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Harry Connick, Jr., Ruth Eckerd Hall, Clearwater, Fla.

Harry Connick Jr.

Harry Connick, Jr.’s latest road show is a little bit country, a little bit rock and roll. Okay, it’s not quite akin to that musical variety show of yore. But it is reminiscent of a certain nearly forgotten prime-time television format, as noted by one reviewer of the second stop on the pianist, singer and sometime actor’s cross-country concert trek in support of the simultaneously released New Orleans tribute discs Oh, My Nola and the mostly instrumental Chanson du Vieux Carre.

It’s a lot of music and a little bit shucking and jiving, as the Crescent City native mixes impressive jazz-rooted keyboard workouts and bracing big-band blasts with carefully calibrated bits of expertly timed comedy and silky crooning that’s pointedly reminiscent of another screen-ready singer. Frankly, the disparate elements get along famously.

Connick’s smartly paced 105-minute show, in front of a sell-out crowd of 2,157 at the acoustically pristine Tampa Bay-area venue Ruth Eckerd Hall, had the entertainer and his little big band surrounded by props meant to evoke the Big Easy—vintage street lamps, a trio of ceiling fans and a background image featuring a French Quarter-style balcony complete with wrought-iron latticework.

An extended piano intro signaled opener “Come by Me,” the title track from Connick’s 1999 album, and then it was on to the new recordings, with the nine horn players digging into the vintage R&B of the Allen Toussaint/Lee Dorsey classic “Working in a Coal Mine” and, later, Toussaint’s “Yes We Can Can,” the latter practically the theme song for New Orleans’ recovery. Both benefited from the crunchy baritone sax ministrations of Dave Schumacher.

Connick’s big band, reassembled after several years on hiatus, sounded like a well-oiled machine on “Won’t You Come Home, Bill Bailey?,” begun with a rambunctious piano solo; a version of Hank Williams’ “Jambalaya” relocated from the bayou to the Big Easy; and “Hello, Dolly,” a Louis Armstrong-associated Broadway belter during which the singer left his perch behind the keys to sway in front of the band. He took the opportunity to toast James Booker with “Let Them Talk,” associated with the influential New Orleans piano wizard, and saluted Professor Longhair with the rollicking rumba boogie of the latter’s “Go to the Mardi Gras,” one of several tunes highlighted by the tangy muted-trombone work of Lucien Barbarin, who also turned in raspy vocals on “Basin Street Blues.”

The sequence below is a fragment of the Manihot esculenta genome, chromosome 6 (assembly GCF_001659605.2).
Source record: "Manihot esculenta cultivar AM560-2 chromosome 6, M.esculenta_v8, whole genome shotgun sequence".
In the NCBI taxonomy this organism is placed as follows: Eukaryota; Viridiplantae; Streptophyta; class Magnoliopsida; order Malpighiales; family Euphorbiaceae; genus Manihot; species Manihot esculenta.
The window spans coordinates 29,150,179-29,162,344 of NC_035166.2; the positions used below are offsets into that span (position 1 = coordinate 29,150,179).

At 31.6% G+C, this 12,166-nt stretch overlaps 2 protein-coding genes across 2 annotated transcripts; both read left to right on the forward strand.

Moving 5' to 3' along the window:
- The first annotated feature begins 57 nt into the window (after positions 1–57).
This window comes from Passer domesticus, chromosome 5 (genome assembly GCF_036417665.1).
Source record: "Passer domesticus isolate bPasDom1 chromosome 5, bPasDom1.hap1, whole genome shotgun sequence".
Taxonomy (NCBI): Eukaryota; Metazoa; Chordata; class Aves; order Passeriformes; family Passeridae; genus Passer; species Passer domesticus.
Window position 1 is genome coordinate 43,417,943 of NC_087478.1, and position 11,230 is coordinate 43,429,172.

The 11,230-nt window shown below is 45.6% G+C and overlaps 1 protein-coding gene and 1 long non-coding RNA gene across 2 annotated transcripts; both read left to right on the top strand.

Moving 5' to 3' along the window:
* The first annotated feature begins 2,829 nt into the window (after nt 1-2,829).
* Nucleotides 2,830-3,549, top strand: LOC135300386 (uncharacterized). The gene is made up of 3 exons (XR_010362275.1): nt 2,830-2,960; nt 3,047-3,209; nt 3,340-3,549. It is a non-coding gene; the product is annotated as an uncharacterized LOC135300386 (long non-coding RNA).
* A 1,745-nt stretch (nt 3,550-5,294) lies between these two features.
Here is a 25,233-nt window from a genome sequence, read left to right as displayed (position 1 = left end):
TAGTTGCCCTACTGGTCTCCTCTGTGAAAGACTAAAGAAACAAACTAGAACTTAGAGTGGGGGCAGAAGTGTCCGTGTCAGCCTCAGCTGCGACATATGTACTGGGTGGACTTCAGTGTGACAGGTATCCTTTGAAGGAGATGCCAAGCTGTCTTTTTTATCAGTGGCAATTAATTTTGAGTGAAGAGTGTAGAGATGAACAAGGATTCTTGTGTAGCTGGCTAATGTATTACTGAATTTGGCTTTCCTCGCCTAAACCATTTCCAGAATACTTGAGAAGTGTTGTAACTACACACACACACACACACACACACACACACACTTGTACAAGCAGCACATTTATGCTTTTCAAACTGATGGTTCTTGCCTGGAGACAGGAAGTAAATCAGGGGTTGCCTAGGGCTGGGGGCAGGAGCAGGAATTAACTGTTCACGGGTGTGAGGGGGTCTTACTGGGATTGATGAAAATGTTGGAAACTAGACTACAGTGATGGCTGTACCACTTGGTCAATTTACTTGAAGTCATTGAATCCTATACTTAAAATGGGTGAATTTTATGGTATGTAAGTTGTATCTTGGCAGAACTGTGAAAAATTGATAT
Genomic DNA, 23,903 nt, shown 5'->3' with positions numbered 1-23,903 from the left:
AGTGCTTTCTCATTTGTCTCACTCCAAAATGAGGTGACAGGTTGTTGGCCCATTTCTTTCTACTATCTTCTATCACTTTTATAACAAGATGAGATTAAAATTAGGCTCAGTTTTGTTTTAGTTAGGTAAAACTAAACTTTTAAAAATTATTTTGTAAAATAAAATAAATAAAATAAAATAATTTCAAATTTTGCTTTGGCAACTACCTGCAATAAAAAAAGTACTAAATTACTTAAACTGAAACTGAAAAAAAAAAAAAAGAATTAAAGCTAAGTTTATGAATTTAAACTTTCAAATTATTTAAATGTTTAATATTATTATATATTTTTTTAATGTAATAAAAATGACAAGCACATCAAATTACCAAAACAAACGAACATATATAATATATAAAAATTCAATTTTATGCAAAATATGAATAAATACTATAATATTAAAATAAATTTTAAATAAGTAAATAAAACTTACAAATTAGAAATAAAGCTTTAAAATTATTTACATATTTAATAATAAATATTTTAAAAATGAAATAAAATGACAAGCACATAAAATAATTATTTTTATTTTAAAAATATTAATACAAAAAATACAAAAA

During one comic interlude, Connick offered dead-on impressions of Michael Bolton and Michael McDonald, and elsewhere mentioned the debt he owes to Tony Bennett, whose MTV Unplugged cable special and recording arguably paved the way for the ’90s boomlet of new crooners and aging rockers jumping on the bandwagon.

Connick made his most pointedly political observation of the evening with “All These People,” a somber tune built on a backbeat-heavy groove and snapshots of the awful scenes he observed first hand in the days following Hurricane Katrina. He closed, appropriately enough, with “Do You Know What It Means to Miss Orleans?,” which wound down with Barbarin’s bone, Neal Caine’s bass and Arthur Latin’s drums. Connick is one of several Crescent City natives who is wielding his considerable skills as a jazz-bred musician and as a broadly appealing entertainer to demonstrate why New Orleans’ culture is too precious to lose. Here’s hoping that that message is widely taken to heart, before it’s too late.

Originally Published